The Capitol Hill EcoDistrict is working in partnership with Odessa Brown Children’s Clinic and Country Doctor Community Health Center to bring a school-based health center (SBHC) to Lowell Elementary School.
Lowell Elementary School is located in the Capitol Hill neighborhood of Seattle and is the assigned elementary school for all downtown homeless shelters. The disproportionately high population of homeless and low-income students is faced with many hardships, including a lack of access to health care. The instability of their housing situations has led to a high turnover rate, and subsequently negative outcomes for both students and teachers.
Sarah Talbot, principal of Lowell, has been instrumental in leading the efforts to establish a local school-based health center. Before Sarah took the helm at Lowell, the school had seven principals in four years.
“There was some negative press and a lot of concerns from families and teachers, and it just was a hard place to be for everyone who was there. So when I came in, it was a pretty rich soil to grow in,” Sarah said. “People are really ready to come together and do something for students.
“The students who come to Lowell are often pretty impacted by poverty. They often have experienced trauma, and they’re historically coming from families who have not been well served by schools. So it’s very important for us to be warm and welcoming, focused on the social emotional well-being of our students and to connect with the community organizations around us to help us meet the needs of families. Our kids can’t learn anything until they know that we’re on their side. Without a little bit of trust, we don’t get very far. We know that we have to build that first. And our families have a lot of needs in terms of health care and housing and food insecurity and jobs. There’s a lot of need. We know that we’re an educational institution. I know a lot about teaching and learning. I do not know a lot about housing. So we know that we need to partner with other organizations to make sure that we can do as much as possible.”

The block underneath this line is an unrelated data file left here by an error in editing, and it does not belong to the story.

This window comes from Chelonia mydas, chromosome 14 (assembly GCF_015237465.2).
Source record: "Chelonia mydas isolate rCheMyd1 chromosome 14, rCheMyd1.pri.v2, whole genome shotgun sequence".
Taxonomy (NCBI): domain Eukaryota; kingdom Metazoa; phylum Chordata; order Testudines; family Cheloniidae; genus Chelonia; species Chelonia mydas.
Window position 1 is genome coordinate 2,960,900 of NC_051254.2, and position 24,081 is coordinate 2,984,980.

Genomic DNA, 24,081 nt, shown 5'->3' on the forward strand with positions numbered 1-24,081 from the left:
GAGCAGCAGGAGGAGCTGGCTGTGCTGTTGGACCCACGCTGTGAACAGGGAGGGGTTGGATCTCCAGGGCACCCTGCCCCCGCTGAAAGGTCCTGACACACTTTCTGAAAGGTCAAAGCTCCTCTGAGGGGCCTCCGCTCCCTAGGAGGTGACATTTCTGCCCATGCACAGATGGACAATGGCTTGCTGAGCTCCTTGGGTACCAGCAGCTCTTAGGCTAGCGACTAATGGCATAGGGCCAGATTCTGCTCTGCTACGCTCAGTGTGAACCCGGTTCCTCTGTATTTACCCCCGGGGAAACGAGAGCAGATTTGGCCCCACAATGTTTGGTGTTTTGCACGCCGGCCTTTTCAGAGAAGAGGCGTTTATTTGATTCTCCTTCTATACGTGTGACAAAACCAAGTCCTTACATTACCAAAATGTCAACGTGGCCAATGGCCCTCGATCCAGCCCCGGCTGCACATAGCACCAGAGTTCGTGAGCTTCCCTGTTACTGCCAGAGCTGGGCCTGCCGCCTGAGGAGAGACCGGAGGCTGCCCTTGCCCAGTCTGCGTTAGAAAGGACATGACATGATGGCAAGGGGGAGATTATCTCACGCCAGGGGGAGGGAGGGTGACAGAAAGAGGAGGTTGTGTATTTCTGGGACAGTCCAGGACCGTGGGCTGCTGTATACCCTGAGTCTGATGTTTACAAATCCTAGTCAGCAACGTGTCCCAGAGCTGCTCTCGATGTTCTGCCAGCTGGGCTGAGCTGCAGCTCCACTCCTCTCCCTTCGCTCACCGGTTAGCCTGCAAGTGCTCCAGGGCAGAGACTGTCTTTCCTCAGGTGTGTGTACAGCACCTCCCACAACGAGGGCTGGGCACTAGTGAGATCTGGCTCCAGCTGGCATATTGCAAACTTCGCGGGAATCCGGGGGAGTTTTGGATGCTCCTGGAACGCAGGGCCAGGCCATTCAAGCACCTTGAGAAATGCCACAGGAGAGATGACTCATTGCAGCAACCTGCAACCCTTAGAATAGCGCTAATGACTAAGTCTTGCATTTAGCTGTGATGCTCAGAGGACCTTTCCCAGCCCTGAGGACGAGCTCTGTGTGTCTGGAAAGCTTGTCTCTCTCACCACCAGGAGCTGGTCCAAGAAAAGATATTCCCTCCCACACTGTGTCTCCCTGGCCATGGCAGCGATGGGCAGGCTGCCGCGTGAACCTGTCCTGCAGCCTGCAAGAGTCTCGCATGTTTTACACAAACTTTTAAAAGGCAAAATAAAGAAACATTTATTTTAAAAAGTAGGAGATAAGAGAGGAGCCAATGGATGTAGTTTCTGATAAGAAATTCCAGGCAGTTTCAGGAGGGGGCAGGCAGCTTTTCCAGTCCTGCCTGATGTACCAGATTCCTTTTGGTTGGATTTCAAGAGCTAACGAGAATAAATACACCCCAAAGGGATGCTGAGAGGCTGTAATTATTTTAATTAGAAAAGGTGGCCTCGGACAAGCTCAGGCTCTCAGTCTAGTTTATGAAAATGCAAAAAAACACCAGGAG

The proposed business plan for a school-based health center at Lowell states that an SBHC would provide affordable, conveniently located, and easy-to-access health care services for students and their families, as well school staff members, thus bridging the gap for families who do not consistently have access to care.
“Helping a five-year-old is fun and really rewarding and wonderful. But helping a five-year-old and sending them back into a family system that doesn’t have the support or help that they need is a Sisyphean task,” Sarah said. “You’re not solving the problem. The five-year-old’s issues are a symptom of a whole family need. We believe that families are systems, and that supporting one member of the family isn’t particularly useful. We need to support the whole system.”
The Lowell SBHC will provide primary health care services, immunizations, dental care, vision care, mental health services, and behavioral health services. The plan also includes trauma-informed training for teachers and translation services to facilitate communication between SHBC staff and patients for whom English is a second language.